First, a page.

Inequality and a lack of economic opportunities for women is limiting recovery in the war-ravaged eastern Sri Lanka, resulting in high levels of poverty. This is made worse by a changing climate affecting the province’s main industry, rice growing, while women’s lack of status often leads to domestic violence.
Men tend to own the land and equipment, and so control rice production and the markets, which gives them greater economic and political power. While women are gradually increasing their involvement in rice processing, their income is limited because they lack the business skills and are unable to get small loans to invest in improving facilities. Rural women are also largely excluded from farmers’ organisations (only 10 per cent of members are women).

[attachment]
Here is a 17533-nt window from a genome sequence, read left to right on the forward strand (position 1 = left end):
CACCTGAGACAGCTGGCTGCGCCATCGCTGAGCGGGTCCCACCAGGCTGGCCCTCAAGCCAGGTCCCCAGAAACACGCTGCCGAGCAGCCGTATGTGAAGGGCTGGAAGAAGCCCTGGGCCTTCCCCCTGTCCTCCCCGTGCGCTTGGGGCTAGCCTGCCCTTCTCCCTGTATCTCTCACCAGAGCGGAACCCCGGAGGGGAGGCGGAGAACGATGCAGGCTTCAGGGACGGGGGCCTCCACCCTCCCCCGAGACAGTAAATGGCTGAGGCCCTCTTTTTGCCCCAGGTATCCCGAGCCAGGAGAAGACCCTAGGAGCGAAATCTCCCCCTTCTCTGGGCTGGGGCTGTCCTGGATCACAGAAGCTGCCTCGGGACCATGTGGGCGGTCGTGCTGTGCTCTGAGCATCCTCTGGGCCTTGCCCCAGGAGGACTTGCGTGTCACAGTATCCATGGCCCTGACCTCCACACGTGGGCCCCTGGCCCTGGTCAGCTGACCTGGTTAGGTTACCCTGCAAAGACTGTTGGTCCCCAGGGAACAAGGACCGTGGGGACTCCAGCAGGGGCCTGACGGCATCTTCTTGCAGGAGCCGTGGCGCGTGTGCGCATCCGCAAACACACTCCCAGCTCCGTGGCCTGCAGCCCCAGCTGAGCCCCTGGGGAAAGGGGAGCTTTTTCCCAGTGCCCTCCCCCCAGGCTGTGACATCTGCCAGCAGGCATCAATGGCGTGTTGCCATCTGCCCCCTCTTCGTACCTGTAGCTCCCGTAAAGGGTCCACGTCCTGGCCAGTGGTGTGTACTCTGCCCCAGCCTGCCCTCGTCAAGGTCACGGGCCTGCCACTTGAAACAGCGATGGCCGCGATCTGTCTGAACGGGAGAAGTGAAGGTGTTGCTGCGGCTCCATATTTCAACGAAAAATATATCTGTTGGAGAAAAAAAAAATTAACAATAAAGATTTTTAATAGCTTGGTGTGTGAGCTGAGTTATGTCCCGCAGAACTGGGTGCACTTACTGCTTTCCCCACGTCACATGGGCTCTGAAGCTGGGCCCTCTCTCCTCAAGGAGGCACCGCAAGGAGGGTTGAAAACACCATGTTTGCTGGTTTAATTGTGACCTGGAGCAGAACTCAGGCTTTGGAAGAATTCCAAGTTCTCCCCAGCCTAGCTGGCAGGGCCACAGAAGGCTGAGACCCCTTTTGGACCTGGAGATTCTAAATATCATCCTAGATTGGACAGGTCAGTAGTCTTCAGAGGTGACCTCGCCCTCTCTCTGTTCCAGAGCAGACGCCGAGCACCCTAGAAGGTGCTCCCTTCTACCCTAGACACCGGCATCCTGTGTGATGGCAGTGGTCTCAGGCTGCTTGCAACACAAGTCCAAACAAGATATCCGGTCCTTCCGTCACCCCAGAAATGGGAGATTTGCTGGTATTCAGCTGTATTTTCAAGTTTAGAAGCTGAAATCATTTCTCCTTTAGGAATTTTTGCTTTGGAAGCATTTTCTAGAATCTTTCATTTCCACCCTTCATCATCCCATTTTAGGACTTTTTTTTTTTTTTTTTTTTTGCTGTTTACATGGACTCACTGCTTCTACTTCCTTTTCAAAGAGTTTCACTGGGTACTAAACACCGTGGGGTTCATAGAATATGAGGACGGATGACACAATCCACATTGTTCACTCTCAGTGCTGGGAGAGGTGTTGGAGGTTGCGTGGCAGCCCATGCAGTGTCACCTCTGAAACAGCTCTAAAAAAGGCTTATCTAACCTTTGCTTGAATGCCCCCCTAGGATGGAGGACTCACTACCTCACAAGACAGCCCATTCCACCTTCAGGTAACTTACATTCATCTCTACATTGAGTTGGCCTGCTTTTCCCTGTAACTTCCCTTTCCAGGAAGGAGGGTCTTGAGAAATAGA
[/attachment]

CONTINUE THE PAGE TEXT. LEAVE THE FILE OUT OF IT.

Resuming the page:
In Sri Lanka women like Velupillai, pictured above, are determined to take steps on the road to independence, and with support from our partner, Oxfam, they are growing more, earning more, and facing a more hopeful future.
This project empowered women to improve their incomes and status, and to tackle gender inequalities. It provided equipment and training that could help women to take control of their own small business enterprises – turning their surplus rice crop into flour, rice cakes and noodles to sell at local markets.
With support from The Oxford Circle, the project directly supported over 700 women.
“What I learned has given me lots of ideas about how to increase my income. I began milling rice and selling rice packets and rice flour. I also began selling lunch packs, making fast-food items and taking orders to make meals for special occasions. I have raised my weekly income from 10,000 Sri Lankan rupees (£ 48) to 25,000 Sri Lanka rupees (£ 121), which I previously had no idea I would be able to make!
“I am now able to spend money on our child’s education as well as invest some for improving my business activities. Having learned bookkeeping, I now understand how to keep track of my income and I have also learned to invest wisely to improve my business.”